Michigan schools are closing due to understaffing. Get used to it.
At rural public schools in Allegan Hopkins County, south of Grand Rapids, classes were canceled for two days last week, while at huge public schools in Ann Arbor, one or more buildings were closed six times since the start of fall classes.
Michigan schools close or become remote for days, often without notice. And while COVID-19 infections continue to play a role in these closures, the main problem appears to be the same one plaguing corner cafes and factories across the state: a shortage of workers.
Some districts do not have enough bus drivers to bring students to schools. Others cannot find enough teachers and substitute teachers to lead classes.
Bridge Michigan has spoken to principals about staff shortages. None were optimistic about finding a quick fix to a crisis that had been brewing for years.
“It’s like you’re hanging on a string and the string is losing threads,” said Adam Zemke, president of Launch Michigan, a schools advocacy group. “COVID was the breaking point. “
Here’s what many had to say about the factors at play:
Are school closures increasing?
The official tally of closures won’t be known until the end of the school year, when districts submit reports to the Michigan Department of Education. But there is a consensus among school leaders that the closures have exploded.
As of Nov. 12, the Michigan Association of School Administrators had an unofficial tally of 21 school districts that have closed at least one building since September due to staff shortages. Most closures last a few days. Southfield is an exception and is technically not a closure. In early November, it switched to a four-day in-person schedule, with students learning at home on Fridays. The change was made in response to staff shortages.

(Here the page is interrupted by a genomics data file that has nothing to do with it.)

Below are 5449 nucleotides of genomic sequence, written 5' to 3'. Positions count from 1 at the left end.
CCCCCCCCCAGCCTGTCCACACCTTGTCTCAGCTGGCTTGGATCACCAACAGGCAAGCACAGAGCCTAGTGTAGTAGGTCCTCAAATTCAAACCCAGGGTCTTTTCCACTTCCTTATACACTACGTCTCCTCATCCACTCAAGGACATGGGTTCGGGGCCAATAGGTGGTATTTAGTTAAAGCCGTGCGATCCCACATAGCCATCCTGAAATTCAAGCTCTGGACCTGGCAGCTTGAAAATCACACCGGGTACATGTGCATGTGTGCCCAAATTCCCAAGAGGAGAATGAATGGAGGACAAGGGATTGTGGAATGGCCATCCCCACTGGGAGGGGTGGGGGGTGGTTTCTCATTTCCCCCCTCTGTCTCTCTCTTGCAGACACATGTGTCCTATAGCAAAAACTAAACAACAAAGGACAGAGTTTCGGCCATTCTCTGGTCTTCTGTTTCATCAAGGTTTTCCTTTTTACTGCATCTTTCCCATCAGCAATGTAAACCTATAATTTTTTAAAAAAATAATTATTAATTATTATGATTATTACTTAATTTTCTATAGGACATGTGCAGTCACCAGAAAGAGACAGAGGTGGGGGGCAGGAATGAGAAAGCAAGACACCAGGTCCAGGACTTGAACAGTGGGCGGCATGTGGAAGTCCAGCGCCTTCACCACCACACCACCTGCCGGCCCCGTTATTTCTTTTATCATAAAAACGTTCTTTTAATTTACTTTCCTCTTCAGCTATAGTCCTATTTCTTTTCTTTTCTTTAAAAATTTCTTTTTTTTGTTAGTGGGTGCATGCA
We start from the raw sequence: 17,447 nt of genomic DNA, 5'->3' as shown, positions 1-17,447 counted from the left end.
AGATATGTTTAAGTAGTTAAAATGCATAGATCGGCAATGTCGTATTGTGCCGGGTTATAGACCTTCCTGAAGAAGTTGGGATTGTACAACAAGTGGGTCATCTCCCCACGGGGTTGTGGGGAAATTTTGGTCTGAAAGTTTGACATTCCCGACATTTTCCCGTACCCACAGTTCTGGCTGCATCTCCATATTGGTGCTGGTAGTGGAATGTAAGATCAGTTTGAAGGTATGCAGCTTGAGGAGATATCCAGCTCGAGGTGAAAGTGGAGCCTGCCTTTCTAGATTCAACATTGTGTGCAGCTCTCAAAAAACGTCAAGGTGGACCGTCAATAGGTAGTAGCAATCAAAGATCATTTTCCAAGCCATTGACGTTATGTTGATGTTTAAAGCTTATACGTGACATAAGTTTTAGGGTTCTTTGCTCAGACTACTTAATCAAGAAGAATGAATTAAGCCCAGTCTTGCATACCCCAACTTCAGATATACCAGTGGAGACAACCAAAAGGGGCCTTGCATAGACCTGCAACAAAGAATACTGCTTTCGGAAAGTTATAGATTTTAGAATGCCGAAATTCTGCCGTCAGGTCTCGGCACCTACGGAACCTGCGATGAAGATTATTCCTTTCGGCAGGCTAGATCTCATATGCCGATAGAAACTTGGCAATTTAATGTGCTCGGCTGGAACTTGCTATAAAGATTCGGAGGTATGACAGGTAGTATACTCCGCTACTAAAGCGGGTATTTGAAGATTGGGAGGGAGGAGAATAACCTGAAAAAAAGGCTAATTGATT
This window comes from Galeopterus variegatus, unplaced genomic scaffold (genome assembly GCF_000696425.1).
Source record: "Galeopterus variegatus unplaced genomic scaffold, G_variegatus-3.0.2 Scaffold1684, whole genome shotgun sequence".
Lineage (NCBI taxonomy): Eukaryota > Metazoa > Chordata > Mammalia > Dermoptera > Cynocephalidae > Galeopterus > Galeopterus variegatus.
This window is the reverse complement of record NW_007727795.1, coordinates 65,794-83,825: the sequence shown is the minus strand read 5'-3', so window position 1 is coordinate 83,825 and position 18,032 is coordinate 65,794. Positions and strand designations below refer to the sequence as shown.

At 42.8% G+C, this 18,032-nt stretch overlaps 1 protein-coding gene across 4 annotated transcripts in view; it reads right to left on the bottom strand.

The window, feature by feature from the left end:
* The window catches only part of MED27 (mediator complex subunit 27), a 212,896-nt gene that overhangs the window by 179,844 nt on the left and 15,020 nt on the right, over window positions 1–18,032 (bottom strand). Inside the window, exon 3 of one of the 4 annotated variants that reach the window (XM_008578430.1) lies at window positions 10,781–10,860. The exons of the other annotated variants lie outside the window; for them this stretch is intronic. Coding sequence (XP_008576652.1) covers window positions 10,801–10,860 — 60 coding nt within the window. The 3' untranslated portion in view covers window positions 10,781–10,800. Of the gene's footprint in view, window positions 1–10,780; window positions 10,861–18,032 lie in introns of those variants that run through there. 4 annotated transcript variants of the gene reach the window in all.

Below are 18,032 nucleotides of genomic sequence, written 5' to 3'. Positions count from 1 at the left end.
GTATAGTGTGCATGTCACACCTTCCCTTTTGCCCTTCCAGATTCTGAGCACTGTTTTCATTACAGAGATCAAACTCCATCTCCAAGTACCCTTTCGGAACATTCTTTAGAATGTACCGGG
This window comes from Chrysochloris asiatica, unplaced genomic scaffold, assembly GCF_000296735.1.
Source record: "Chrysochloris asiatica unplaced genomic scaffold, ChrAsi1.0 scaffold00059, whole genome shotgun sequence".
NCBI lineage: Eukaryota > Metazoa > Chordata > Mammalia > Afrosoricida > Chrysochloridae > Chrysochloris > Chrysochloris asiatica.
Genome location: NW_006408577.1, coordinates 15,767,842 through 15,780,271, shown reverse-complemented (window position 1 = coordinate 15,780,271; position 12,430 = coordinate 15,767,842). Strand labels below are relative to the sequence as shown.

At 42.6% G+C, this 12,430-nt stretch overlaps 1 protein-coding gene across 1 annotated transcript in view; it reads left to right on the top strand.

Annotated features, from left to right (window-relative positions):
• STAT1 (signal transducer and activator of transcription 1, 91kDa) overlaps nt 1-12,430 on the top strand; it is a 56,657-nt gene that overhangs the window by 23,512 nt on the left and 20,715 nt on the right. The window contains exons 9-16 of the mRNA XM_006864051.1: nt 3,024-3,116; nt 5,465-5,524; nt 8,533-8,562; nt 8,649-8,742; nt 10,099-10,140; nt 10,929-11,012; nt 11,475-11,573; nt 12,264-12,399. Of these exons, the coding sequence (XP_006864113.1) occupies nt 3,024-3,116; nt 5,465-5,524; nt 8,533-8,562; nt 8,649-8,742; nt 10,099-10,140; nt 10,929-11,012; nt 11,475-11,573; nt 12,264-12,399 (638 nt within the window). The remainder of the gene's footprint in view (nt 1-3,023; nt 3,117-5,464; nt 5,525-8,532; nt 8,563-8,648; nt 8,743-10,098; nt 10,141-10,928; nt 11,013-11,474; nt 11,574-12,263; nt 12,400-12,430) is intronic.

According to Fox 2 Detroit Television, an email to parents in Southfield stated that “Stressors on families and educators, including labor shortages, increased seasonal illnesses and disruptions in the food supply chain “had created” a less than optimal learning environment “.
These closures do not include the thousands of students – sometimes a classroom or an entire building at a time – who have had to stay home due to coronavirus outbreaks.
Why is this a problem now?
Principals who spoke to Bridge reported long-term systemic issues. Teachers retired at a higher rate during the pandemic, as fewer students graduate in education (a problem years before COVID hit), creating teacher shortages, especially in some specialties such as special education.
“The combination of early retirements, low enrollment in the teacher preparation program, and high burnout among educators who choose to leave the profession has created a perfect storm for school staff.” said Doug Pratt, director of public affairs for the Michigan Education Association, the state’s top teacher. union.
But that doesn’t explain why staff shortages are so much worse this fall than in recent years.
This reason has less to do with Michigan’s long-term teacher shortage than with the lower-paid workers who run the schools. This is a problem familiar to many Michigan businesses.
There are 190,000 fewer people in the workforce in Michigan than in February 2020, before the pandemic hit the state.
This means that those who are still in the workforce have many more options, and substitute teachers, bus drivers, and school cafeteria workers generally haven’t made much money. Before the pandemic, substitute teachers, for example, earned around $ 100 a day in many districts, and paraprofessionals – also known as class assistants – only earned $ 13 an hour.